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Featured: In episode 2 of adobo Talks x Usapang Design, Antidote Branding’s Kendrick Co talks about Philippine branding

MANILA, PHILIPPINES — A lot of businesses have started when the pandemic hit last year, but even before that, the Philippines still lack in terms of branding according to Brand Creator and Antidote Branding’s Kendrick Co.

In the second episode of adobo Talks x Usapang Design, Kendrick Co talks about Antidote, a brand venture studio that specializes in creating brands from scratch, and the importance of branding.

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Branding is something that Co was most passionate about way back in college, and he admits that the reason why he created Antidote was because of the nagging feeling that branding can play a role in nation-building.

Co shares 3 things they always say at Antidote Branding that made them switch in creating their own brands like Lagu, Early Bird Breakfast Club, A-Game, Bub & Weave, Bababum, Spudbuds, and Samson “Hates” Delilah.

World-class creators, not consumers.

Whether it is a product, film, or food, Filipinos are proven to be world-class consumers. For Co, what we need right now are world-class creators.

From products like brand new shoes released by a foreign brand to a fast-food restaurant franchise in the Philippines, Co says “we’re always so excited when a new brand is coming to the country.”

He cites IKEA as an example wherein the Philippines has been waiting for the Swedish brand to come here for almost a decade as they target mid-class to mass market, but he then questions the absence of Filipino furniture brand that would want to compete with IKEA.

Co says “I’d appreciate a Filipino brand competing with a global brand.”

Export brands, not people.

Overseas Filipino Workers (OFWs) are a big part of the economy. Co believes that there is a need for us to export more Filipino brands to the world rather than exporting our people.

“The fact that we are exporting our people [that means] we’re sending out our talents instead of using their talent, instead of our best people creating from the Philippines, creating for Filipino companies or Filipino brands, and exporting their works to the world, [instead] we are actually exporting our best people where they find a better opportunity working for foreign companies and brands.”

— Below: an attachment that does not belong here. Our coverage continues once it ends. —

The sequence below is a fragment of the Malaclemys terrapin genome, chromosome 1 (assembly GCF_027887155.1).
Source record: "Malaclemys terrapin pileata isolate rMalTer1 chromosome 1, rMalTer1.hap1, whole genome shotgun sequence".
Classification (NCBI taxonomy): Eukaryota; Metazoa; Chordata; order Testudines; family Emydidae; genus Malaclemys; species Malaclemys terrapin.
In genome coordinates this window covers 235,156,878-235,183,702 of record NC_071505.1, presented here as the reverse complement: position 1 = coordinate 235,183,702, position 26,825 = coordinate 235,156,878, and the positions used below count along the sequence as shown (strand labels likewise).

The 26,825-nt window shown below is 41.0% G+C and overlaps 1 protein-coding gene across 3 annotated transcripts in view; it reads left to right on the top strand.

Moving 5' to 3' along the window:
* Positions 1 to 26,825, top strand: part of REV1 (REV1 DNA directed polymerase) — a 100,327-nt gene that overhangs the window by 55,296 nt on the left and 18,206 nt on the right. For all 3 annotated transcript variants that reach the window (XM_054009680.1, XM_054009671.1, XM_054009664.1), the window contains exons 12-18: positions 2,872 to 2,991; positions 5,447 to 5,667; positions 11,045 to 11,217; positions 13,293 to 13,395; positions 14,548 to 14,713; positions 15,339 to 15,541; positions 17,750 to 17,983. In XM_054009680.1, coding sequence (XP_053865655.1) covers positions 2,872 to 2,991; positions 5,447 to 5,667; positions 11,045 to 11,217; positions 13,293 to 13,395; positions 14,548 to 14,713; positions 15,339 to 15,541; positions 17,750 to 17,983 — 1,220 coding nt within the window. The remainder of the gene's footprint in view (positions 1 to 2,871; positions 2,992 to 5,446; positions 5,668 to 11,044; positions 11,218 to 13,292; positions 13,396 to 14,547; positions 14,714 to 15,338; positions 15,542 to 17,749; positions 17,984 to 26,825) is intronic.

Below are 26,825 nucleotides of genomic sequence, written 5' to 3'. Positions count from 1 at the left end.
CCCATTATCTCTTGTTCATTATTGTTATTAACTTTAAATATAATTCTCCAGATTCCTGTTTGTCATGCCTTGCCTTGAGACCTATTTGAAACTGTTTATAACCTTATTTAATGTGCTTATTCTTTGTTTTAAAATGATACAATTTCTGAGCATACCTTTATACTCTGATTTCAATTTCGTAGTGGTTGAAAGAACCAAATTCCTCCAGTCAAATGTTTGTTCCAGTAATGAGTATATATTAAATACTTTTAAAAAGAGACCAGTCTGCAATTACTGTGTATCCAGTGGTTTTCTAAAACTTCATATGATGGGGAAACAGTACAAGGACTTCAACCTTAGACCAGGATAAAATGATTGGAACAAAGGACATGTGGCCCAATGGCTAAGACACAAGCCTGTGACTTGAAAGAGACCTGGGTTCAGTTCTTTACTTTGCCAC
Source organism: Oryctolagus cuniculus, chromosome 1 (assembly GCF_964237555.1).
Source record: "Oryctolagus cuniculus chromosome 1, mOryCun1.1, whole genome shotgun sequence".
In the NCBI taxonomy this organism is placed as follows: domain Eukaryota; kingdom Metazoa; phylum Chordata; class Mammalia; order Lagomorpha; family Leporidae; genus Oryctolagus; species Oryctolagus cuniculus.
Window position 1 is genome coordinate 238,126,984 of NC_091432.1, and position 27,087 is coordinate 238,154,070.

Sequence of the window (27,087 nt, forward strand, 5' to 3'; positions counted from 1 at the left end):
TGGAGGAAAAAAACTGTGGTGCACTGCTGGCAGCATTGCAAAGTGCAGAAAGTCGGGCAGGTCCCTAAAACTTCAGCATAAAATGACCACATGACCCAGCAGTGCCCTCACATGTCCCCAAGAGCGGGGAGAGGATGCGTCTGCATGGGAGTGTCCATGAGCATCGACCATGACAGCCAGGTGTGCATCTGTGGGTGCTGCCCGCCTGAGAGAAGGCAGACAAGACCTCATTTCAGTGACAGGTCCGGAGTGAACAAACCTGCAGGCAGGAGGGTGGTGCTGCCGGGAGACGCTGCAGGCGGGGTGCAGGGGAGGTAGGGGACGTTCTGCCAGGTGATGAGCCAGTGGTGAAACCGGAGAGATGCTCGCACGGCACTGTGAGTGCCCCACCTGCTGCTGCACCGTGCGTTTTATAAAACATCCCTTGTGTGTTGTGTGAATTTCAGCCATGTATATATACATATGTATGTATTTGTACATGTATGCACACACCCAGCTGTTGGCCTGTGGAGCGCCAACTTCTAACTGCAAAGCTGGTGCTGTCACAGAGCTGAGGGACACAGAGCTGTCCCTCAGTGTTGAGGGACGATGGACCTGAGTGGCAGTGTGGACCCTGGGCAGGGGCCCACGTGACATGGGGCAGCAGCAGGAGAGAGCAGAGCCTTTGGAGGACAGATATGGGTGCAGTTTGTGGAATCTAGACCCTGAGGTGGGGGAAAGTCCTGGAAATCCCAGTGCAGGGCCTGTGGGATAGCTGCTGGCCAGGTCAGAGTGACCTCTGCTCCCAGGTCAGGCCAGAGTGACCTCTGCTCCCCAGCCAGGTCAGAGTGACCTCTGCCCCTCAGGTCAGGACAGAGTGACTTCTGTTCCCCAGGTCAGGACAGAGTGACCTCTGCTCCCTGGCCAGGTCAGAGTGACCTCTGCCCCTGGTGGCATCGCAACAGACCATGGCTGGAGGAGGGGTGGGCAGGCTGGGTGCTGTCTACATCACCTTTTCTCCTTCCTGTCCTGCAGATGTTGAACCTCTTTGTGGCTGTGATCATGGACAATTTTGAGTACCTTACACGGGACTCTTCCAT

Populate the world with Filipino brands.

The Philippines is mostly known for its white-sand beaches, festivities, and hospitality trait, but there are only a few Filipino known brands in other countries like the fast-food giant Jollibee and Filipino Dubai-based designer Michael Cinco.

Co believes that the country needs more Filipino brands to be known globally. He says “It doesn’t always have to be one major world-beating brand. Create a brand from things that you love, things that you’re passionate about, and bring it to other countries. With social media and the Internet right now, it’s a lot easier to get discovered [and] to find people who’ll be interested in your brand.”

Lagu, the world’s first sand repellant beach blanket, A-Game, a revolutionary recovery sprays for athletes, and Samson “hates” Delilah, the world’s first foam pomade, are some of the Filipino brands they have created under Antidote Branding that made it to the global market.

Co encourages Filipinos to cater products outside the Filipino market. “We can uplift the quality of brands that we’re giving to the Filipino market, at the same time push ourselves creatively to create something that doesn’t exist in another country.”

Co then paraphrases “the Filipino is worth branding for.”

“What do you think is the best practice in creating a new brand that would sell especially for the people with low budget?”

Co says that budget is and should not be a big consideration in creating a brand. “People don’t realize…business is hard in general and if you [are] really not passionate about what you’re doing, it’s gonna be easy to give up on it.”

He reiterates to “always start with something that you care about, something that you like and you can start small.”

For their own brand Lagu, he shares that the total capital for the brand was P50,000.

Co concludes with a message to the Filipino creatives. “I’d like to encourage everyone to create something of their own because life is too short to not be creating your life’s work.”

Usapang Design is a series of insightful and inspiring sessions on visual communications organized by the Communication Design Association of the Philippines and adobo magazine.

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